Rabbi Elana Dellal – 8 March 2019
Over the past few weeks, we have been reading about the building of the mishkan – the portable sanctuary the Israelites carried through the desert. The description of how to build the mishkan is very detailed, covering five parshiyot. Within these texts emerges an important question: What does it take to build an environment in which Kavod Adonai (the honor of Adonai) can dwell?
The account of the building of the mishkan includes many details, many steps along the journey, many people with varying skills, significant generosity and numerous stops and starts. It’s hard not to see the parallels between our congregations and the way in which the Israelites built the mishkan: There is a guiding vision and a role for each person.
Each person was commanded to contribute based on their own capacity. No one person, no matter their wealth, had all the materials needed to build the Mishkan alone – some had the gold, others the crimson thread, the dyed wool, the animal skins and the olive oil. Still others held the skills necessary for the designing and building of the mishkan. It was a true community effort – and we are told that it’s one that was done with a generous heart.
This week, as we come to the end of the book of Exodus with parashah Pekudei, we get to reflect on what we’ve learned. We began the book of Exodus as slaves. Over the course of the book of Exodus, the Israelites have found the courage and the leadership to break the shackles of their slavery. They have strengthened their relationship with God and they have begun establishing a system of ethics and guidelines by which they will live in community with one another. Finally, at the end of this book of Exodus, they are creating a sacred space to allow for God to reside with them. The book of Exodus shares the story of a people with little control over their own lives moving towards a self-governing people with courage and faith. From enslavement to freedom. The Israelites, on their journey through the wilderness, are becoming a self-sustaining, self-governed, faithful people.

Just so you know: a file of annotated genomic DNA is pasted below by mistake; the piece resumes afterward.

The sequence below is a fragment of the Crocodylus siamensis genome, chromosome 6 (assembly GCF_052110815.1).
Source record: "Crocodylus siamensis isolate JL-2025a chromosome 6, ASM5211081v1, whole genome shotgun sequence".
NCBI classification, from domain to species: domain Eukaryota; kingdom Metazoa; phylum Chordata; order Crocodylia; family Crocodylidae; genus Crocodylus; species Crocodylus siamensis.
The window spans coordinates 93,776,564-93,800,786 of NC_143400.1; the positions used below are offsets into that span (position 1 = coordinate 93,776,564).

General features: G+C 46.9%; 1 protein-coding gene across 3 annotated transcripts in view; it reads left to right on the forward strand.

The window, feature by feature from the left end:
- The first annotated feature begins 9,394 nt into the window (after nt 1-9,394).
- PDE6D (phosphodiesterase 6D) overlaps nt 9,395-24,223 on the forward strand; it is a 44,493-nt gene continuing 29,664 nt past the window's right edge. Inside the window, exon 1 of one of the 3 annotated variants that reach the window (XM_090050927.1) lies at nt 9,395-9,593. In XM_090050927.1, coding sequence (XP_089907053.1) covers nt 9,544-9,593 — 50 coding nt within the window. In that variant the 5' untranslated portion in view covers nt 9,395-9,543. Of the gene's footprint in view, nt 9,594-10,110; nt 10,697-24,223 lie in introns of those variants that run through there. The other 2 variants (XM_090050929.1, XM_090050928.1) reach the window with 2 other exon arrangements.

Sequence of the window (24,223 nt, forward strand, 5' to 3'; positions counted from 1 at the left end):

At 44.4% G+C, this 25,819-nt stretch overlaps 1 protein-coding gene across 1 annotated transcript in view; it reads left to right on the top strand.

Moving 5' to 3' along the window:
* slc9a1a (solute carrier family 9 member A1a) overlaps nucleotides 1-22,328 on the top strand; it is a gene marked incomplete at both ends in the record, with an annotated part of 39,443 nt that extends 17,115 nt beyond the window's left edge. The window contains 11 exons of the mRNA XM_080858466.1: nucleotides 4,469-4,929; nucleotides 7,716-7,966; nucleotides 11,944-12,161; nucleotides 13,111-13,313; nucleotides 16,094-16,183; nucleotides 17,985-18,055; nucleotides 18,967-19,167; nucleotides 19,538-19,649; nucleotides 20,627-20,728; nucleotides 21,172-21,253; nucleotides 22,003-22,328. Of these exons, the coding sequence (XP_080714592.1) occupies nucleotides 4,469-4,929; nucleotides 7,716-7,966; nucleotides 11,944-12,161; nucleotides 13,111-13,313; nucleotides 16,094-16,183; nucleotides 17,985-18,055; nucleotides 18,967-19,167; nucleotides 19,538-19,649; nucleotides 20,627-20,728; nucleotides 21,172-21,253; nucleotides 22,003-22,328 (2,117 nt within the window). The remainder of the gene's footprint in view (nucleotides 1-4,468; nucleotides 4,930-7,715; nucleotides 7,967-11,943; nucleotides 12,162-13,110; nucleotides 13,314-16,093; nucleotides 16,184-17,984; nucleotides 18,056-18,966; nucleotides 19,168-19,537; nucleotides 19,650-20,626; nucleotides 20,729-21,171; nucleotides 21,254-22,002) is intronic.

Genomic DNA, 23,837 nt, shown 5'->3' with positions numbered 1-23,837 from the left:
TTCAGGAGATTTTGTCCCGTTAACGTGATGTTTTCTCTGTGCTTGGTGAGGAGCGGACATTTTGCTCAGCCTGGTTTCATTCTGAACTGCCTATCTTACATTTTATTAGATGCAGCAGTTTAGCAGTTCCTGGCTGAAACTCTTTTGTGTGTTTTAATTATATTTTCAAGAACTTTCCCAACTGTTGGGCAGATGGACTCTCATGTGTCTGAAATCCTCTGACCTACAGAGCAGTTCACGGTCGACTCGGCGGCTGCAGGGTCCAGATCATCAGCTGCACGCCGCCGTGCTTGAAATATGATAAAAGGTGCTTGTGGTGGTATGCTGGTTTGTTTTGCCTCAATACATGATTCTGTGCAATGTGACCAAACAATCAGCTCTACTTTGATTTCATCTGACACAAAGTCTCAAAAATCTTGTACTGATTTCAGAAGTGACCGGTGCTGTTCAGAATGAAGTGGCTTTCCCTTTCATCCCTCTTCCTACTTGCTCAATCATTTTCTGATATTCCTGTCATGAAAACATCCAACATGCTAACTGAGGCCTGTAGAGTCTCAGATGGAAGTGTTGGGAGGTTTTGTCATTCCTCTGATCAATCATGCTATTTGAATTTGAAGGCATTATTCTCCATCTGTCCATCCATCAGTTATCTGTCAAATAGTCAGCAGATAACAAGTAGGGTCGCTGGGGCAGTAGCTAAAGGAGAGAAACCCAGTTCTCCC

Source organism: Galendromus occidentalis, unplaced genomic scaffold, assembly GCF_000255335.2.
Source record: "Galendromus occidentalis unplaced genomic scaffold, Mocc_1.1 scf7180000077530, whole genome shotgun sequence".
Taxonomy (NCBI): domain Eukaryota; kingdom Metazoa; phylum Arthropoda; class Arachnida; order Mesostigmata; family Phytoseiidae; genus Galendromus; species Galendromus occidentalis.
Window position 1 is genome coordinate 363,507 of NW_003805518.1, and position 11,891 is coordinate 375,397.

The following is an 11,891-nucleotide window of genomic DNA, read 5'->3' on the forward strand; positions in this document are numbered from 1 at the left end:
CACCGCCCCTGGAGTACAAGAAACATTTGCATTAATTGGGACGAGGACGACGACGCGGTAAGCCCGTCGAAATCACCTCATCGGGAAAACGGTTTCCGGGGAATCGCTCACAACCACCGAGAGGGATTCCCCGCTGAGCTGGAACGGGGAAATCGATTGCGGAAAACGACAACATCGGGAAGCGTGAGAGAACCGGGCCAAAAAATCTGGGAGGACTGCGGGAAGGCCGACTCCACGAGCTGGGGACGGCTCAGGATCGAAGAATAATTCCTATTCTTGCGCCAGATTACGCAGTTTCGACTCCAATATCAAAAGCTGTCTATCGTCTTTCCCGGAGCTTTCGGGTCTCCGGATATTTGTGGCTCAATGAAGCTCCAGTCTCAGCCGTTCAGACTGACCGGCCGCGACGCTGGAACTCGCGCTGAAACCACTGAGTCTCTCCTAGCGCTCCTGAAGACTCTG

At the completion of the building of the tabernacle, a cloud covered the Tent of Meeting and God’s presence filled the tabernacle. A cloud of Adonai covered the tabernacle by day, and a pillar of fire by night. God’s presence had filled the tabernacle, the meticulous and generous efforts of the community allowed for the divine to dwell among them.
The mishkan was completed one year following the exodus from Egypt, with 39 more years of wandering in the desert to come. The Israelites did not wake up the morning following its completion with nothing left to do. For them, and for us, the task of making our world a worthy dwelling place for God continues daily, requiring us to continue working together, sharing our skills, and building community.
At the end of each book in the Torah, we say Chazak chazak vnitchazek – Let us indeed be strong and strengthen one another.
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